In a recent blog post, we announced the new, free Adobe Tar­get Value Nav­i­ga­tor, a unique tool that helps com­pa­nies dis­cover the most impact­ful opti­miza­tion meth­ods to drive con­ver­sion rate lift on var­i­ous pages through­out their web­sites. In this post, we’ll take a look at the math behind the tool and pro­vide insight into the results that users might see.

In devel­op­ing this tool, our engi­neers worked closely with Adobe Con­sult­ing Ser­vices to put together typ­i­cal median lift ranges our con­sul­tants have observed over nearly a decade of engage­ments with hun­dreds of orga­ni­za­tions of all sizes. The algo­rithms behind the tool are built on top of unique lift ranges for each com­pany objec­tive and web­site page. Where a com­pany will fall in those ranges depends on the website’s total con­ver­sions, the opti­miza­tion tac­tics deployed and the resources avail­able within the orga­ni­za­tion. This tool asks these impor­tant ques­tions and returns the poten­tial lifts within the lift range that our con­sul­tants typ­i­cally see.

Step 1 of the Value Nav­i­ga­tor (see screen shot below) asks users to spec­ify their ulti­mate opti­miza­tion goal (for exam­ple, increas­ing rev­enue per vis­i­tor) and rate their com­pany in terms of opti­miza­tion sophis­ti­ca­tion (level of resources, exec­u­tive involve­ment, etc.). Cer­tain goals are more likely to impact a website’s con­ver­sion rate than oth­ers. For instance, a goal of increas­ing rev­enue per vis­i­tor is likely to gen­er­ate more lift than sim­ply increas­ing over­all web­site traf­fic. This step is the ulti­mate start­ing point for the algo­rithm. It is what we used to decide which range they should start in. Also, more sophis­ti­cated orga­ni­za­tions con­sis­tently place higher on the con­ver­sion rate lift curve—the more test­ing you do, the more lift you’ll see. For the algo­rithm, this means the more sophis­ti­cated the orga­ni­za­tion, the fur­ther up the lift scale it will slide.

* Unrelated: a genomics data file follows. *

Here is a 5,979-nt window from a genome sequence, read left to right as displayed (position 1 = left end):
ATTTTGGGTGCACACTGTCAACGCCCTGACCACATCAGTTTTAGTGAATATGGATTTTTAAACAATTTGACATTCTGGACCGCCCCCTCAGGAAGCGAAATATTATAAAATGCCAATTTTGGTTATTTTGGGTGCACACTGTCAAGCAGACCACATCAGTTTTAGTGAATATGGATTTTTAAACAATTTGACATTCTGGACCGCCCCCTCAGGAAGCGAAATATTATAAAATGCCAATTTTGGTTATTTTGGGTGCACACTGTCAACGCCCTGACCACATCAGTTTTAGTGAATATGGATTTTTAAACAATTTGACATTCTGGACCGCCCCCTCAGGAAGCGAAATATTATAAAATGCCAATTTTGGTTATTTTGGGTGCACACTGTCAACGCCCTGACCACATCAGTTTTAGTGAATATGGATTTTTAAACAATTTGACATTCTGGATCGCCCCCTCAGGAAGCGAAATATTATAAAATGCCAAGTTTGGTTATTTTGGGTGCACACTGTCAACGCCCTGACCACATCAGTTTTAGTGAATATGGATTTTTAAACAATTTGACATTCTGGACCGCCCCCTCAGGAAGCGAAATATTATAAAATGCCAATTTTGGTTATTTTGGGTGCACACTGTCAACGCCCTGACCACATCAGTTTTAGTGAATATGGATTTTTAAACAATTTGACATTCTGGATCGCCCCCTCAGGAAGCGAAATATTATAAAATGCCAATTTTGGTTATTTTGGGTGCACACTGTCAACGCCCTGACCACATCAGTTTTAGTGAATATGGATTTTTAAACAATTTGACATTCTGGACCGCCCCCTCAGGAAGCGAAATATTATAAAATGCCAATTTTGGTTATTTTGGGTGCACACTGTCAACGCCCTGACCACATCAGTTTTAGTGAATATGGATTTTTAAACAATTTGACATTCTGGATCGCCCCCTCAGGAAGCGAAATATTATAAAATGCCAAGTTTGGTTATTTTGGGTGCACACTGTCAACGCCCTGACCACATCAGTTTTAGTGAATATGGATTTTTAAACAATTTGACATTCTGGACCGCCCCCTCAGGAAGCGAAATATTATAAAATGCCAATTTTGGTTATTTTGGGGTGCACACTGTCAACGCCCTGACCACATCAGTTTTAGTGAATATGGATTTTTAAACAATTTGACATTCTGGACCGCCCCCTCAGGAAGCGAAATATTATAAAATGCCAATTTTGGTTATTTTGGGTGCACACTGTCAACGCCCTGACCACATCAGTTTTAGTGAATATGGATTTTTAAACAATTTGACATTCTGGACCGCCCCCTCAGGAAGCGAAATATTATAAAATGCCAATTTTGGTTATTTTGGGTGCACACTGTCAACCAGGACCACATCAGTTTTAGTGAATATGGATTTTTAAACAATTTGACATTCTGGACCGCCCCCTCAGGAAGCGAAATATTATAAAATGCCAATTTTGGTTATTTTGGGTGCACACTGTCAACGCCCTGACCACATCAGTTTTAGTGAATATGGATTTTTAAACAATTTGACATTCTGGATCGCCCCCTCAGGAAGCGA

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Con­ver­sion rate lift ranges are also affected by the spe­cific tar­get­ing meth­ods a com­pany intends to imple­ment, such as auto­mated deci­sion­ing and tar­get­ing, mul­ti­vari­ate test­ing, or rec­om­men­da­tions and cross-selling. This data is col­lected in Step 2 (see screen shot below). Sim­ply put, the more meth­ods you use, the higher con­ver­sion rate you’ll see. We used tar­get­ing meth­ods as our stan­dard devi­a­tion for the algo­rithm. The more meth­ods a com­pany imple­ments, the larger swing in con­ver­sion rate it will see.

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The pages on a web­site on which tar­get­ing will be imple­mented is a crit­i­cal fac­tor in the equa­tion, because some pages will have a big­ger impact on your con­ver­sion rate. For exam­ple, dif­fer­ent opti­miza­tion meth­ods tend to work bet­ter on a prod­uct page ver­sus a home page or land­ing page. Our equa­tion employs a mul­ti­plier based on the poten­tial impact of tar­get­ing on a par­tic­u­lar page type (3x for a prod­uct page, 2x for a home page, etc.).

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Once all the inputs are gath­ered (based on tar­get­ing objec­tives, meth­ods and sophis­ti­ca­tion), the tool finds and returns the appro­pri­ate lift range. In the accom­pa­ny­ing screen shot of Step 3, we see that based on the data this user has entered, our equa­tion indi­cates that using auto­mated deci­sion­ing and tar­get­ing on prod­uct pages, land­ing pages, and the home page has the poten­tial to increase aver­age con­ver­sion rate lift by 111%.

The Adobe Tar­get Value Nav­i­ga­tor has been very pop­u­lar since its launch, and many orga­ni­za­tions have used the tool to com­pare lift ranges and iden­tify the opti­miza­tion meth­ods that are likely to be most effec­tive. A com­mon take­away is that although A/B test­ing is some­times a great choice for a par­tic­u­lar goal or page, there are many other capa­bil­i­ties of Adobe Tar­get that can yield higher lift ranges in cer­tain sce­nar­ios. There are many tar­get­ing meth­ods, and this tool will help you decide which opti­miza­tion tech­niques are best for each of your pages.

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